The end of the 4.3 S10 pickup in 2004 was a death knell for many of the mini truck scene. That Chevrolet would no longer support the 4.3 liter engine platform meant that very soon, aftermarket manufacturers would switch gears and begin production of speed parts for the new I5 engine produced for the Colorado. Sure, the new truck has plenty of guts, but there’s just something about the S10 that is utterly undeniable, particularly when outfitted with the sizable 4.3L V6 engine.
The 4.3 V6 engine in the S10 was based on the 350 engine block, incorporating the same pistons, rods, and rotating assembly as the bigger engine, just shorter. For over the top 4.3 engine builds, it isn’t unusual to see engine gurus utilize engine kits manufactured for the 350, keeping two of everything in reserve in case something breaks. There are a handful of (relatively) cheap modifications, however, that you can perform on your S10 truck that will take the 4.3 liter S10 from powerfully stock to screaming. The combination isn’t complicated- more air, more fuel, more exhaust, and it adds up to more power.
The Chevrolet S10, even when fitted with the 4.3 V6 engine, and in Xtreme packages, was fitted with only a single exhaust tube. No dual exhaust was made by the factory for the S10 pickup. For customizers, take a cue from the Camaro. Not only can you improve the sound of your S10 4.3 by swapping the stock exhaust for a dual exhaust unit, but you also have the opportunity to build the rest of the engine from the ground up.
Start with a set of aftermarket headers. Chevrolet did a find job of making headers that work, but you’ll want some headers on your truck that’ll work overtime. JBA and Headman both produce effective exhaust headers, and the kits aren’t too difficult to install.
With the headers installed on your 4.3, the next stages of the new dual exhaust system are as follows: Exhaust cutouts (manual or electric) catyletic converters, crossover pipe, muffler then tailpipe. Use the crossover to balance the exhaust tone and it’ll sound better in the long run, even if it’s a bit more difficult to install right now.
Bumping up the power of your 4.3 S10 requires feeding more air into the engine. Practically any cold air induction kit will work in place of the stock air box, just try to avoid throwing together a homemade version. The S10 4.3 intake has two sensors that are required if you don’t want to be staring at dashboard indicator while you’re driving: the intake air temperature sensor and the MAF, or mass air flow sensor. Remove the MAF sensor and you’ll see a little screen inside. Carefully remove this screen with a screwdriver. With a conical air filter fitted to the intake, you don’t need it, and surprisingly enough, it just restricts the flow of air through the intake.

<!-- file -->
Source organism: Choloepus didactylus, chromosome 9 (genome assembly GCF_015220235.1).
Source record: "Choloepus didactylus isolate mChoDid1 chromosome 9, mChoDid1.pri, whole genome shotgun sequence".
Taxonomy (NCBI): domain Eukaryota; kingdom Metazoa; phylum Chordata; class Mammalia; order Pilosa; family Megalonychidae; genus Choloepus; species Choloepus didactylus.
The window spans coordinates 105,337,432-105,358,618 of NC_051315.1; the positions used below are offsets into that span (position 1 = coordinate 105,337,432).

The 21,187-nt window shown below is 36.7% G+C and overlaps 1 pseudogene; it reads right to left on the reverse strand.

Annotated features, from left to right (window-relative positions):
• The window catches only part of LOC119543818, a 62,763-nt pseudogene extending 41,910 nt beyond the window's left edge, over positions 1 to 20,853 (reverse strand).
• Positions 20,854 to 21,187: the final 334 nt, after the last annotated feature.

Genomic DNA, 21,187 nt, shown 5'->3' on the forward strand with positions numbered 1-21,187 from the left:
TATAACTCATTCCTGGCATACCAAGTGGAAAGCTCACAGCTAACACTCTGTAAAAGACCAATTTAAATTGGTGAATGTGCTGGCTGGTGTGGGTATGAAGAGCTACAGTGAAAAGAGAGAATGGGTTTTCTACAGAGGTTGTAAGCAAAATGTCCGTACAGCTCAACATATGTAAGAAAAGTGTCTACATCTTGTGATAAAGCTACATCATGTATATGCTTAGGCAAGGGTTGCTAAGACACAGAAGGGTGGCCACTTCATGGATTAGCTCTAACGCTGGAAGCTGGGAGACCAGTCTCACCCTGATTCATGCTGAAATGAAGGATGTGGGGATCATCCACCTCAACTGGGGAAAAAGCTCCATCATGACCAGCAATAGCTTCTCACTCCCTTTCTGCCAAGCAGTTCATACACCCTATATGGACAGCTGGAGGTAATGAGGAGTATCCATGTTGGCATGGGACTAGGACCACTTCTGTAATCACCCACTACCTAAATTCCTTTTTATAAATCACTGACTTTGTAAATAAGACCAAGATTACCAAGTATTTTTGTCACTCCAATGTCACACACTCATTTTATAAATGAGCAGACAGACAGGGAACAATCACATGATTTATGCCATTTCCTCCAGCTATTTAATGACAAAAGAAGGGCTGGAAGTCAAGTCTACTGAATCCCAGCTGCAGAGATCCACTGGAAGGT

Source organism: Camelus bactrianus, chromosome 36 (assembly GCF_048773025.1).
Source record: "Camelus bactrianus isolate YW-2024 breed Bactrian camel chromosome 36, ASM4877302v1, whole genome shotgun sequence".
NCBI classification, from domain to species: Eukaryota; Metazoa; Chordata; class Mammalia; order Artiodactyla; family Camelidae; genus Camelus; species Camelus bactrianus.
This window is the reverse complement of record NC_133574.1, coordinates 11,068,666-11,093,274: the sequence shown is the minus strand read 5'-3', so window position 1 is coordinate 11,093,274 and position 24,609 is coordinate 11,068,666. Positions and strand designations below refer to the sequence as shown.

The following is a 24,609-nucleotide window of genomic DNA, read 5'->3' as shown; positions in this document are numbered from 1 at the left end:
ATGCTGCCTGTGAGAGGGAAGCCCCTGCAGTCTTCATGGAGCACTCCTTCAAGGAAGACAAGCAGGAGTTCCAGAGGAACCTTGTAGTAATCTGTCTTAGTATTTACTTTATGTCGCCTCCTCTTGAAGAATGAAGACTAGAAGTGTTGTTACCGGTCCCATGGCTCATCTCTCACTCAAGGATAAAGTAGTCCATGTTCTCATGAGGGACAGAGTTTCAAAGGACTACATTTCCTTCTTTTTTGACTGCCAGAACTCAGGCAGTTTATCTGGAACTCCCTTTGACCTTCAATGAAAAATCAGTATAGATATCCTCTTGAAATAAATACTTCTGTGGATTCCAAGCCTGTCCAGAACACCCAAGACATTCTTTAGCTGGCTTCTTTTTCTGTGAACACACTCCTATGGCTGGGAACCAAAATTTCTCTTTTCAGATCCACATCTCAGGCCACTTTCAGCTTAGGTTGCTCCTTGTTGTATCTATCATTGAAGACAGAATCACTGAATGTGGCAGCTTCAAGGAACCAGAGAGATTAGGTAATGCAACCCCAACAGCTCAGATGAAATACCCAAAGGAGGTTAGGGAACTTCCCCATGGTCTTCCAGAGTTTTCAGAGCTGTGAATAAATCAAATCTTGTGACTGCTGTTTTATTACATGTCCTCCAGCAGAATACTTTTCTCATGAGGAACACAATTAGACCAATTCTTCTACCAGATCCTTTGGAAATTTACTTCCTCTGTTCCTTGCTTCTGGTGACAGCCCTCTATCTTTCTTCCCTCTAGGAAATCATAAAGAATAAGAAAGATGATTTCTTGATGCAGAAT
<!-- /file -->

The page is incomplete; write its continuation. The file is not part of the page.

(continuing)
While you’ve got the air intake off, there is one additional modification you can perform to the intake, perhaps the cheapest so far. A throttle body spacer doesn’t do much for the 4.3 V6 by itself, but when combined with the exhaust and intake upgrades, can make a significant impact on the power curve of your S10 truck. The throttle body spacer installs between the throttle body and the intake manifold, but be warned. The installation of the throttle body spacer and the cold air intake together mean you don’t have room under the hood for the hood- in other words, the hood won’t shut. A cowl induction hood will solve this problem, however, and really, it should have been one of your first S10 modifications, anyway.
Finally, all that air and all that exhaust without the fuel to back it up is going to make the S10 V6 run lean. It’ll run hot as all get out unless you install some larger fuel injectors. One word of caution: Upgraded fuel injectors are very hard to find. The stock units flow at approximately 19 pounds/hour, so look for units which can push 22 pounds/hour to match the upgrades already performed on the truck. CPI injected trucks, however, are as yet out of luck. Please leave comments if you’ve discovered better flowing CPI injection units out there.
Modifying the 4.3 L S10 pickup can be cheap, that is, cheaper than a supercharger or installing a V8, both of which can quickly and easily run into the thousands of dollars. One thing’s for certain, however, modifying Chevrolet’s small pickups and Blazers will still be loads of fun, even after the Colorado has long since disappeared and the next replacement comes along.